Why My Christian Memoir Has R-Rated Words (Guest Post at Convergent)

Are you getting so tired of hearing about my book? I feel like I’ve been talking about it a lot lately. I’ll be back to more normal stuff next week, but it just feels like everything started happening at once…and of course, I had to tell you about it all.

Today I’m honored to be over at the brand new blog of my publisher, Convergent Books. I took this opportunity to write specifically about the language I used in my memoir, because it’s a big deal to me.

I used curse words. I used them deliberately. I used them even though I know and respect and understand why it might feel like an issue for some of my readers. Even though I know it meant that many Christian bookstores would not sell my book.

RratedI’ve written candidly before about swearing. This piece I wrote a while ago for Deeper Story (“In Defense of the Four-Letter-Word”) was one of the more controversial posts that I’ve written.

But at Convergent today, I wanted to talk specifically about the surprising role of four-letter-words in my own faith journey. And the way that God used this language to speak into my darkness.

I hope you’ll follow me over there. Here’s the beginning:

When I began looking for a publisher for my memoir, When We Were on Fire, I didn’t have a dream list of demands or stipulations. I had only one question that lurked at the edge of my mind: Will they want to sanitize my story?

My manuscript felt like such a wily thing. It was a literary memoir that was a little too Jesus-y for a mainline press. It was a Christian book with too much shadowy doubt and too many sharp edges of pain. Try as I might, I couldn’t picture it shelved in the Inspirational section of a Christian bookstore, next to all the Jesus-swag.

And, of course, there was the matter of language… (Read the rest here.)

12 thoughts on “Why My Christian Memoir Has R-Rated Words (Guest Post at Convergent)

  1. Back in my day, churches preached against the concept of “Christian rock”, saying it was appropriating worldly methods to communicate the gospel message. Rhetorically, they would say “You wouldn’t use swear words to preach the gospel, would you?” A decade later, I’m like, “Hell yes I would!”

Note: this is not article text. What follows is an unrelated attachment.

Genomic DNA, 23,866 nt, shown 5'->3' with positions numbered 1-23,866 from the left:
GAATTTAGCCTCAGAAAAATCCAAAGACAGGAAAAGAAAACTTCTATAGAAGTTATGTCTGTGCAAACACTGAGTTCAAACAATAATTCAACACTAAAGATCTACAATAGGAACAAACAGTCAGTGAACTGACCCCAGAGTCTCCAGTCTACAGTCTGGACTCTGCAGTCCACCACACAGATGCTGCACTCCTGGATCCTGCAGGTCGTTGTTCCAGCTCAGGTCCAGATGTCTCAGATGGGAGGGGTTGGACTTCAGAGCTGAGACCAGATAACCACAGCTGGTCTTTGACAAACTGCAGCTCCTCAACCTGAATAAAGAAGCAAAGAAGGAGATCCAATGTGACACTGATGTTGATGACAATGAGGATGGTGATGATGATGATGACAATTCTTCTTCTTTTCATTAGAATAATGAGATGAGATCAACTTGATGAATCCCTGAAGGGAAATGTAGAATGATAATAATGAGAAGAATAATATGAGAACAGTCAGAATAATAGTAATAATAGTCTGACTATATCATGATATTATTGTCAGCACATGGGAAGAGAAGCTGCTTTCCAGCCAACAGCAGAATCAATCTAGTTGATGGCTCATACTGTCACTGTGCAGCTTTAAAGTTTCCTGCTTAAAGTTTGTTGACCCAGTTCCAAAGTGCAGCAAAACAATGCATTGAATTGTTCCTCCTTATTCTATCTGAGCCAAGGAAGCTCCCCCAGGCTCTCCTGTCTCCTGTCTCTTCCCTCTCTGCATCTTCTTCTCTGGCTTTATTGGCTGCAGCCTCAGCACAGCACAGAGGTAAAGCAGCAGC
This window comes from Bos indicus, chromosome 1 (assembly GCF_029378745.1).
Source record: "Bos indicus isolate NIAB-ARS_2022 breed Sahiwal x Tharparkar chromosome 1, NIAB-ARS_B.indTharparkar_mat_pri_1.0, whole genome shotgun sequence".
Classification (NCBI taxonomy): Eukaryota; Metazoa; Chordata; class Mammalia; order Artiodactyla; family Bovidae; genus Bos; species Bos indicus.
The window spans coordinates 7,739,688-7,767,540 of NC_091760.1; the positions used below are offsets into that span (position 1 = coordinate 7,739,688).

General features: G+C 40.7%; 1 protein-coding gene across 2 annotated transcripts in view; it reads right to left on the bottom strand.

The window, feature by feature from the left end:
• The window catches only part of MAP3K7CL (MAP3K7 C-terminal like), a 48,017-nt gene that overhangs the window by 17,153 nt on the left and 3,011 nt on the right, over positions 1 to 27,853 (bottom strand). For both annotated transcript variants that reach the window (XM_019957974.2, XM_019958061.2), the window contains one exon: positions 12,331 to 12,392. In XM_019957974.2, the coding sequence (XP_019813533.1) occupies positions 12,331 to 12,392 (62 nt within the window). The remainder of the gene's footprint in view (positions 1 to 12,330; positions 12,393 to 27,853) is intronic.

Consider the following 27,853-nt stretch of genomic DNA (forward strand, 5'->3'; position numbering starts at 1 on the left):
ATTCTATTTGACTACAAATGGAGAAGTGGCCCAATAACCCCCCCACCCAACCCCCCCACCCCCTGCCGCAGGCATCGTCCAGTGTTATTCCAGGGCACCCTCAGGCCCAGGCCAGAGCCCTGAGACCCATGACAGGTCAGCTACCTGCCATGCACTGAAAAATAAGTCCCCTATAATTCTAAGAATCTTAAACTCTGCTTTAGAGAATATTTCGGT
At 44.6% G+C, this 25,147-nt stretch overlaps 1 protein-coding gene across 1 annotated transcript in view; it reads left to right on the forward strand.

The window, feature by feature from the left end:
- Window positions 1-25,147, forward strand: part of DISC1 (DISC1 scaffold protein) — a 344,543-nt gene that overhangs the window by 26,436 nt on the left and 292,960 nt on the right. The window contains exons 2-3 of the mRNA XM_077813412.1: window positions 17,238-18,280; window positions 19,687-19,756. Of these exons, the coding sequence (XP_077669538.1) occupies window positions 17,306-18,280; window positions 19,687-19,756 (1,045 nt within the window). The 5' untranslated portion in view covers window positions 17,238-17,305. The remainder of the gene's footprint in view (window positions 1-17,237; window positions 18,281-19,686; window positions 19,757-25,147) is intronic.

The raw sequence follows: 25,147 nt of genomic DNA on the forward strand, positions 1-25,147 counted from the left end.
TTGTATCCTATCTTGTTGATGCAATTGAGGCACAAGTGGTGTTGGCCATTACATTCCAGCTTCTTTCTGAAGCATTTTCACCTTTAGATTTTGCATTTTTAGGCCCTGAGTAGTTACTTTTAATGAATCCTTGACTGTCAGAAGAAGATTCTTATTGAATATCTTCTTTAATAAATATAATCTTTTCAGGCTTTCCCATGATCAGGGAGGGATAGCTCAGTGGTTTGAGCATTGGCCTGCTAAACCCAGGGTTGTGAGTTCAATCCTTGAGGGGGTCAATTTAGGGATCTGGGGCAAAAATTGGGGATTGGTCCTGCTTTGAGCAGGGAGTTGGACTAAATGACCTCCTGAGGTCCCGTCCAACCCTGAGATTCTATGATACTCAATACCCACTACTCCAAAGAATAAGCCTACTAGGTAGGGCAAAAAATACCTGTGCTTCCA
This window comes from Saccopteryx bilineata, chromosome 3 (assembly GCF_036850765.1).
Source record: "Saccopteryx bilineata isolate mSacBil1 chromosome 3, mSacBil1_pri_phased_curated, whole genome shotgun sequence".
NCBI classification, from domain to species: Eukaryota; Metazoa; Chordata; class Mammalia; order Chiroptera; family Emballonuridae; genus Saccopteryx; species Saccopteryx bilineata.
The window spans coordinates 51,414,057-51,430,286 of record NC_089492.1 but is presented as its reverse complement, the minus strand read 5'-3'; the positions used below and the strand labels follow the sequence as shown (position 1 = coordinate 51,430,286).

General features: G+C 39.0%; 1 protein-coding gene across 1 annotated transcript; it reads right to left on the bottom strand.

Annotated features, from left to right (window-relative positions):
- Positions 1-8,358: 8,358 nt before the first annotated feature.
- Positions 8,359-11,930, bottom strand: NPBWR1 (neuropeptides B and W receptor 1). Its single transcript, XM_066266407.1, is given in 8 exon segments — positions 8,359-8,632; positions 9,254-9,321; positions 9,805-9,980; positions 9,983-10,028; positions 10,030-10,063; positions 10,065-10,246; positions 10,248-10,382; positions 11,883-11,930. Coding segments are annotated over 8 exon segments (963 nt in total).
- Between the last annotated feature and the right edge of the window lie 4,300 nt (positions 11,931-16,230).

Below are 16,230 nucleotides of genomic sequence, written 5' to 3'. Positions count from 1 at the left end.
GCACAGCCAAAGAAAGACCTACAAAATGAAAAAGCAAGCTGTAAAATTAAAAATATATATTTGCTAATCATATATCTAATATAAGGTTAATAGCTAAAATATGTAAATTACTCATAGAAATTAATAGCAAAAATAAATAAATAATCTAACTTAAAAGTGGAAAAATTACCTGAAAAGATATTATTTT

2. No, never tire of hearing about your book. I do tire of thinking, “I’LL GO BUY IT! Oh crap, it’s not out yet. Waiting sucks.”

    Off to read your post.

  3. I’m back because I have two thoughts about your excellent article. (And I have a problem being long-winded, so I thought I’d come back to your homey blog to write…)

    1. A couple weeks ago my oldest (who is a “good” kid just like I was when I was little) called my husband “a moron with a cow” in the spirit of jest during a big water fight. He was then MORTIFIED that he had said the word moron, even though he wasn’t sure what it meant. As his parents we died laughing because it was so unexpected. (And “with a cow”? What?) Then we did explain what it meant and had a chat with him about the importance of words, but when I think of the huge value he had put on that word since he thought it was bad, as opposed to our view of the entire situation which took into account how he said it and what he meant and everything, I can see the implications to how God is not at all scandalized by words we might feel are bad. Does that make sense?

    2. The line, ” who knew God could sanctify a swear word?” was so redemptive. How often I forget that he can redeem ANYTHING. That there is nothing too foul that his touch can’t purify. Whether it’s Jesus touching a decaying and dead body and filling it with health and life our God infusing a “dirty” word with cleansing light.

    Thanks, like always, for your thoughts.

  4. I’m a little older than you and raised in a Pentecostal denomination (through the 70s and into the very late 80s when I was in college). And my parents were thought to be “liberal” because I got to go to the movies, listen to lite-rock, go to prom (went to 3, thankya!) …. but I was a quintessential “Good Girl Poster Child”

    Still, I will never forget the first time I used a swear word — and DIDN’T get blasted by lightning. Free. I felt free. It made me think that just maybe all they’d taught me about God was maybe not quite right. Maybe he loved us more than he was angry or disappointed at us. Maybe it meant I’d have to stop trying to constantly curry his favor, because I already had it, there for the asking.

    There’s still one word I cannot wrap my brain and tongue around saying so I don’t…. everything else, fair game. Because sometimes “meanie-head” and “Oh fiddlesticks” just doesn’t cut it at all. 😀 Can’t wait to read the book; got a feeling it will be a slow read for me just to allow things to process. 21 years as a confirmed Catholic and I still get willies thinking about some things from my past religious life, and wondering when the day will come that I won’t.

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